Pigsqueak & Mrs. Robb’s Bonnet

It’s a sunshiny week here at Coppertop with even more warmth in the forecast, and I’ve been relishing time outdoors in all the beauty. Coming home to this deck after meetings and errands is pretty dreamy. Mt. Baker is in her full glory. We welcome all visitors and have guest rooms ready for your arrival!




There are always tasks to complete. Because we had rain this weekend, the ground is just perfect for weeding, and even some enormous dandelions that have found their way into the borders and beds are lifting up easily.

Some of the common names of perennials crack me up! I have fun researching how plants get their crazy names and today two current bloomers at Coppertop have me fascinated.

Bergenia cordifolia — a.k.a. pigsqueak or elephant’s ears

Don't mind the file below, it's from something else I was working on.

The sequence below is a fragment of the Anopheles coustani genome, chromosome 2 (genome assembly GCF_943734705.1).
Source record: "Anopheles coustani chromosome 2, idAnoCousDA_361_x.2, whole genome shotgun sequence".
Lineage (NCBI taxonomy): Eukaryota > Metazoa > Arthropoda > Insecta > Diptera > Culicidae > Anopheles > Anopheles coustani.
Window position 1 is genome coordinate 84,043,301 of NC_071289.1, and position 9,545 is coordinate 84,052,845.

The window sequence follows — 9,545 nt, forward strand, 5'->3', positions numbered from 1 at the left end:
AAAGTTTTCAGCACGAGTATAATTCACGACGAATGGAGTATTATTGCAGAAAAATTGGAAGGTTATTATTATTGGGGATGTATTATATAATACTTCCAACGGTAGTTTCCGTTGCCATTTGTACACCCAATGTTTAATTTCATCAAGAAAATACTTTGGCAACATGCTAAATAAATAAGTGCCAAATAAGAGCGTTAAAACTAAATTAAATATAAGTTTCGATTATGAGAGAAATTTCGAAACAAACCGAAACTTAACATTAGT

This plant received its nickname because when rubbing the large, glossy leaves of the plant between one’s finger and thumb, they produce a sound similar to a pig’s squeak.

Euphorbia amygdaloides var. robbiae  — a.k.a. wood spurge of the variety Mrs. Robb’s bonnet


From a London-based landscape architecture site:  “Euphorbia is named after Euphorbus, physician to Juba, a king of Mauritania. Amygdaloides is derived from the Greek amugdalos ‘an almond tree’ and oeidhs ‘egg shaped’. Robbiae is named for the plant hunter who discovered it, Mary-Anne Robb, with its common name coming from how she had to smuggle it through customs, in her hat.”


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